In an unprecedented move, Twitter banned US President Donald Trump from the platform on Friday, stating that two of his tweets were “highly likely to encourage and inspire people to replicate the criminal acts that took place at the U.S. Capitol on Jan. 6, 2021.”
Twitter stated that Trump’s tweets — one about his voters having a “giant voice” in the future and another stating he will not attend the inauguration — “must be read in the context of broader events in the country”, including the recent incident of a mob storming the US Capitol on January 6 as President-elect Joe Biden’s election victory was being certified by Congress.
Trump attempted to circumvent the ban by tweeting on the @POTUS handle that Twitter “has gone further and further in banning free speech”, but the company removed his posts almost immediately.
In response to Twitter’s decision, the US President wrote in a statement on Friday, “Twitter is not about FREE SPEECH. They are all about promoting a Radical Left platform…”
The decision brought a divergence of opinions in India, where political parties allege partisan decision-making by the social media giant.
Amit Malviya, BJP IT cell head, tweeted: “Deplatforming Donald Trump, a sitting US president, sets a dangerous precedent. It has less to do with his views and more to do with intolerance for a differing point. Ironically, those who claim to champion free speech are celebrating. Big tech firms are now the new oligarchs.”
BJP MP from Karnataka and the party’s youth wing president Tejasvi Surya called it a threat to democracy. Tagging the Ministry of Electronics & IT’s handle, Surya said in multiple tweets, “This must be wake up call for all who don’t yet understand threat to our democracies by unregulated big tech companies. If they can do this to POTUS, they can do this to anyone. Sooner India reviews intermediaries regulations, better for our democracy. I don’t want Twitter to ban anyone – Congressi or BJP or anyone. Freedom of Expression (FoE) is sacrosanct. It cannot be curtailed whimsically by pvt big tech companies without accountability…”
Praveen Chakravarty, who heads Congress’s data analytics, however, told The Indian Express: “There is a saying ‘no point in locking the stable after the horses have bolted.’ I think social media, broadly speaking, has allowed this to go on for far too long. I welcome the decision not so much for what it does to President Trump but what it does as a signal that you cannot abuse and put an entire society at risk in the guise of free speech.”
Asked how social media companies have acted in India, Chakravorty said: ‘Very irresponsibly. But Twitter doesn’t matter here. What do you do about WhatsApp? It is being used with the guise of free speech and the guise of anonymity. It’s even more dangerous than Twitter in India.’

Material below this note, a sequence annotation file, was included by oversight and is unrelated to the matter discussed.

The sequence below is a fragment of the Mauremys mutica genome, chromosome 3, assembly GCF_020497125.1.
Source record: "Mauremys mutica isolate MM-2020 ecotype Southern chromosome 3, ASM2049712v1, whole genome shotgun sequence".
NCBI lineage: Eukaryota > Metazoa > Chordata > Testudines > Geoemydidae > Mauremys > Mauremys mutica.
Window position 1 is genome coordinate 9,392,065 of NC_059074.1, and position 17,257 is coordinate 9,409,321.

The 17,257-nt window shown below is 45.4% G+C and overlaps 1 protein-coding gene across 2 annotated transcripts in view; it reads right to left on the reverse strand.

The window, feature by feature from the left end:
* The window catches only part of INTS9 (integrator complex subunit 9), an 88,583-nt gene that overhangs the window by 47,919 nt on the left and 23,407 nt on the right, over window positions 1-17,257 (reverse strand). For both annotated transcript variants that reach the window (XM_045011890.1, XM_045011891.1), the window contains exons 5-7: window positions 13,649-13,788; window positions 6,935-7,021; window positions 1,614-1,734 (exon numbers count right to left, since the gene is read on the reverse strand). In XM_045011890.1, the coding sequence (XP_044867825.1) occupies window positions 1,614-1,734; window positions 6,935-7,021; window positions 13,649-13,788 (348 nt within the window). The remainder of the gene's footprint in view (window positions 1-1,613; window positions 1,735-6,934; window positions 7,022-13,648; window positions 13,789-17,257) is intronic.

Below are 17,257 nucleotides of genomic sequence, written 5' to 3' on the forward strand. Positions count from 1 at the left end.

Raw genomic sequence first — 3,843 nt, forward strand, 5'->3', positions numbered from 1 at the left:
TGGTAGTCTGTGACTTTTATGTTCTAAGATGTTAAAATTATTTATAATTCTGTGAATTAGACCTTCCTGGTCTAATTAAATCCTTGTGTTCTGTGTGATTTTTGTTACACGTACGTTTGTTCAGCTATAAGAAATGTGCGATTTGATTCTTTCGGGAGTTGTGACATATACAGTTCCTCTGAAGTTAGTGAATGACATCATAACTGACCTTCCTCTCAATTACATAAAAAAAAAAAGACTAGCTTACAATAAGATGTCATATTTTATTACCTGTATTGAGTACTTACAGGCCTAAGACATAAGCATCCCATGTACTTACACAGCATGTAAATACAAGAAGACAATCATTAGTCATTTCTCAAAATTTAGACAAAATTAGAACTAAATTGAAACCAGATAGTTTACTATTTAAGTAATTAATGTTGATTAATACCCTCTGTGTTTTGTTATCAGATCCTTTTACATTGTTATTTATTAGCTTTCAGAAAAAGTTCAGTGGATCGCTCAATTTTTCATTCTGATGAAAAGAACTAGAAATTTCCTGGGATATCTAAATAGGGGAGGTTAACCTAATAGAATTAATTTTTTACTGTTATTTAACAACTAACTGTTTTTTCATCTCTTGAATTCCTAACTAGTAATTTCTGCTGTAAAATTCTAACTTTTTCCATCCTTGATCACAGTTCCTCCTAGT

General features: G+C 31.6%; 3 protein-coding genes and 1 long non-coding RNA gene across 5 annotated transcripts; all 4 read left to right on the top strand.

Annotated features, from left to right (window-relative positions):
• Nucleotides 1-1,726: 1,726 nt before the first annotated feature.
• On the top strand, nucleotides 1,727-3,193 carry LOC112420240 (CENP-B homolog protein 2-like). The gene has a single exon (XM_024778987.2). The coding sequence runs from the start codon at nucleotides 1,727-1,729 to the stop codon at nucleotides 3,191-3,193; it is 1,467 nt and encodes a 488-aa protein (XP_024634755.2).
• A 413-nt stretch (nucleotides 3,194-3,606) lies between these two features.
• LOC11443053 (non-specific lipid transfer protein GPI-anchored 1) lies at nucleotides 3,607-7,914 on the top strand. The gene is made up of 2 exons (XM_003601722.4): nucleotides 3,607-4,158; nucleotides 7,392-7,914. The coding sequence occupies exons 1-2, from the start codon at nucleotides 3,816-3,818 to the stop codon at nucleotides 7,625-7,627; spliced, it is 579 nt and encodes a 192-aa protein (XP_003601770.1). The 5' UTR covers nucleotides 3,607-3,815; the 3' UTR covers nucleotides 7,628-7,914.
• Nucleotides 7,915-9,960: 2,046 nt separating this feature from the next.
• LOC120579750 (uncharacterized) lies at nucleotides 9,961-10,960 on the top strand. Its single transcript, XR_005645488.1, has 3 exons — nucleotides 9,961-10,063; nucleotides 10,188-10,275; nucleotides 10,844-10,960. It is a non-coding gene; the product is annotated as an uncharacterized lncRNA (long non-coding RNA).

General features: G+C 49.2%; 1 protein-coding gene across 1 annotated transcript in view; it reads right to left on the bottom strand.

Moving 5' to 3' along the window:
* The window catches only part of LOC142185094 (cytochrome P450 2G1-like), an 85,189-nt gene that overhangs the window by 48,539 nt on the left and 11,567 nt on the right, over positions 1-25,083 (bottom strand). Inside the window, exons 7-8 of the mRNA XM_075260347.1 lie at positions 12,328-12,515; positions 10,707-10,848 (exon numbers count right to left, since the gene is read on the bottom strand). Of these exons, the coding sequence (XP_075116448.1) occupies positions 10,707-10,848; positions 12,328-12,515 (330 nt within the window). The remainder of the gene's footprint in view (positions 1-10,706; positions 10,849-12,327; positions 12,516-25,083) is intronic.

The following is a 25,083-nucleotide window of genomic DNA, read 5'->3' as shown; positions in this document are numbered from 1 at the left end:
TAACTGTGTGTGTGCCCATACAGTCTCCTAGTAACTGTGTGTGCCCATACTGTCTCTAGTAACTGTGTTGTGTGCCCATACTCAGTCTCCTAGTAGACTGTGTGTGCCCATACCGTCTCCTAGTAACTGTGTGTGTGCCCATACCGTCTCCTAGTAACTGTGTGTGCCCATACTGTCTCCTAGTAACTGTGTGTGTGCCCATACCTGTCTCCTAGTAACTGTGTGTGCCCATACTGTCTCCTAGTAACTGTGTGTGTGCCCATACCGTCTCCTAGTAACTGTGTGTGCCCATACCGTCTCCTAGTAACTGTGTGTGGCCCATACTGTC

BJP MP and IT Parliamentary committee member Nishikant Dubey said: “They must think that the fight in society will fix this. They must have done this thinking that. But society cannot be seen by only one side.”
Aman Taneja, a senior lawyer focused on intermediary liability at tech legal firm Ikegai, said that Twitter has been the company most willing to take these positions, demonstrating that platforms are beginning to realise the power they have to amplify voices. “As far as its meaning for India, with this debate here about what to do about platforms gaining more power in India, the lesson is that platforms need to be more consistent and transparent with how they make decisions,” he said.
Both leading up to and throughout Trump’s presidency, Twitter has been his communication medium of choice, bypassing mainstream US media outlets to speak directly to over 88 million followers and to steer international coverage with his often late-night, breaking news tweets. In the run-up to the January 6 incident in Washington, Trump’s supporters used social media extensively to plan, especially conversing on new right-wing social media sites Parler and Gab. Google suspended Parler from its Play Store, while Apple sent the platform a warning letter.
In December, Trump had tweeted: “Big protest in D.C. on January 6th. Be there, will be wild!”
Throughout last year’s Black Lives Matter protests and the US elections, the companies have been in the spotlight for their shifting decisions and reactions to Trump’s online content. In June, Twitter was the first to make another unprecedented decision: to flag one of Trump’s tweets as inflammatory. The move led to internal and external debate at Facebook, after which the company began labeling and deleting the President’s posts later in the election season.
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